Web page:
1) Keeping them as the party of no and refusing to aknowledge any conservative plans helps the democrats implement the Alinsky Rule #13 - 'Pick the target, freeze it, personalize it, and polarize it." Making them the party of no casts them as the villain (a necessary component of rule #13), not caring that the American people are suffering, only interested in blocking the democrats for purely political reasons. Conservatives have not fought these allegations very strenuously and liberals often mistake silence for acquiescence, thus their impression of winning the point. This perception is reinforced by the liberal echo chamber the MSM has become, who are not reporting the conservative proposals being offered up and are happily parroting the liberal talking points of 'party of no'. This tactic, however, does not distract attention enough to keep their own public approval ratings from dropping. The dog and pony show is doing another job, though - keeping attention off the republican options makes their bill the only option, and, after all, 'we have to do something!' right?

2)These plans would actually reform, not subject the insurance and health care industries to government control. And, let's face it, when it comes to ObamaCare (or is it KennedyCare now? rebrand, rebrand, rebrand!) it's all about control.

I don't know what is going on with the GOP lately - either they lack testicular fortitude, or they are hunkered down while the democrats tear themselves apart, writing (hopefully) sensible legislation. I'm hoping for the latter.

Considering there are three separate bills on the table, perhaps my hope isn't unfounded.


  1. Tort reform doesn't work. Texas has it, and they also have the city with the highest per patient Medicare costs in the country - McCallum, Texas. And malpractice insurance rates have gone up since the Lone Star state got tort reform.

    While there certainly are frivolous and expensive lawsuits filed against medical practitioners, tort reform shifts the conversation away from the ethics of doctors and hospitals and towards the ethics of patients. And the American medical profession has abandoned all ethics in pursuit of becoming the richest working class in the world.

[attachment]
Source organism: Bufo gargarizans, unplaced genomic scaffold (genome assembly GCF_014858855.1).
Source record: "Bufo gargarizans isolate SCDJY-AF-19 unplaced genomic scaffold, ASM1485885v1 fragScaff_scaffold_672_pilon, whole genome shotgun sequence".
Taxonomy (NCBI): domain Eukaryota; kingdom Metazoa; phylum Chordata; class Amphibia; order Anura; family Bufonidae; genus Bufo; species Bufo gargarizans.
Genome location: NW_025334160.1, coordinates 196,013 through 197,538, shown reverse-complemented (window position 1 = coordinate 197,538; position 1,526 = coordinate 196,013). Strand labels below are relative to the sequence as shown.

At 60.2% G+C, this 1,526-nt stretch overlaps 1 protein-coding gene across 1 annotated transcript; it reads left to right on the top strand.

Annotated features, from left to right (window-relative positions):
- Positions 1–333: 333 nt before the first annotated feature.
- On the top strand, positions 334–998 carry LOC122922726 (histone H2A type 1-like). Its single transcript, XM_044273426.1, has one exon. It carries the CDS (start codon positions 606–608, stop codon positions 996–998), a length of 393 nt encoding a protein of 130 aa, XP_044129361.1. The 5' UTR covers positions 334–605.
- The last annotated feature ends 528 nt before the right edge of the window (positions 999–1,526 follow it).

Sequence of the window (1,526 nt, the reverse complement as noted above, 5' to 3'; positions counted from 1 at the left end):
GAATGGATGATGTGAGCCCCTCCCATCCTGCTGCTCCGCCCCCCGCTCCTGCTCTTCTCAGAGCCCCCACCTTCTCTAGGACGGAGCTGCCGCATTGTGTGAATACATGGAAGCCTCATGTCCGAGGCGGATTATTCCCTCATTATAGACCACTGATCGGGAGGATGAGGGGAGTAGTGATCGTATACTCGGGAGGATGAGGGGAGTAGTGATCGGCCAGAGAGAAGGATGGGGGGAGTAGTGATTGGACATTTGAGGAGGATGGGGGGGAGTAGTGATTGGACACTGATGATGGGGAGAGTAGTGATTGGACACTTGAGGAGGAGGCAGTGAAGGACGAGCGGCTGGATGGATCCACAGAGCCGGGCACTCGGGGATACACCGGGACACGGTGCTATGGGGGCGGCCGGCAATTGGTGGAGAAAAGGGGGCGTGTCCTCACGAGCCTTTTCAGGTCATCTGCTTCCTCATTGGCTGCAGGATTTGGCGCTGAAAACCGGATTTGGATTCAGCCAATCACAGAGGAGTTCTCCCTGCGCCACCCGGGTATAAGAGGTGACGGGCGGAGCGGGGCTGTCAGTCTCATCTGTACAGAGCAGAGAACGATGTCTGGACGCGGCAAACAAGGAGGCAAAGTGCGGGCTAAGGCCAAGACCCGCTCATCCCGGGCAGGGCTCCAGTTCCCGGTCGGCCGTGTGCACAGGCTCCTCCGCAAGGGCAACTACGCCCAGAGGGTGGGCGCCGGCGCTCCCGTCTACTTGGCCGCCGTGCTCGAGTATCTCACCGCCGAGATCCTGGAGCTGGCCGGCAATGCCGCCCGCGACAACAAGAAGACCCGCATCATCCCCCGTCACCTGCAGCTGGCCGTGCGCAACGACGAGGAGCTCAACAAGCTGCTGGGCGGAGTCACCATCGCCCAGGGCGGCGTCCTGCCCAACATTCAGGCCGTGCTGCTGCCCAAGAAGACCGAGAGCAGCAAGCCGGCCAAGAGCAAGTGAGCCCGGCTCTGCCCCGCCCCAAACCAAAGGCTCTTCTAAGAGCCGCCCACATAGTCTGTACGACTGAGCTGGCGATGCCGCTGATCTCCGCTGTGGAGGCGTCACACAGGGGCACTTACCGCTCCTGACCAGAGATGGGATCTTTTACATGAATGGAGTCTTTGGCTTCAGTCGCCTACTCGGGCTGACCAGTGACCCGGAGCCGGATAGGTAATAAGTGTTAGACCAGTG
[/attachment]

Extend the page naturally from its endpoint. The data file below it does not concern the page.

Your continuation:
What I find shocking (and appalling, and disgusting) about the health care "debate" going on in our government is this - if "progressives" are going to claim that health care is a basic human right which everyone is entitled to, just like education and water, then why do they refuse to acknowledge the obvious conclusion that if this is the case, then health care needs to be managed and regulated as a utility?

    I'll tell you why - because doctors, hospitals, and pharmaceutical companies contribute billions to the campaign warchests of politicians on both sides of the aisle, and the last thing they want is to be limited to fair profits and held to high standards of service.

    It all comes back to campaign finance reform. We'll never have a government that is capable of reducing itself in size, reducing it's involvement in our lives, and looking out for the best interests of the people they are supposed to be serving as long as bribery is legal in this country.

  2. Good to hear from you, Matt! Thanks for your input on this, as well as joining my blog - both are appreciated. I checked out McAllen TX and tort reform, and it isn't the tort reform that has caused rates to skyrocket. Here are two articles to check out: (The info about why costs are going up is on page 2 - it has more to do with 'tonsil vultures' and 'foot rustlers' (unnecessary surgeries) than tort reform)

    Thanks again for your input. I still think tort reform is necessary to help reduce costs - not the ONLY solution, but one part of a multi-step process. I always appreciate new information on a topic and am happy to check it out!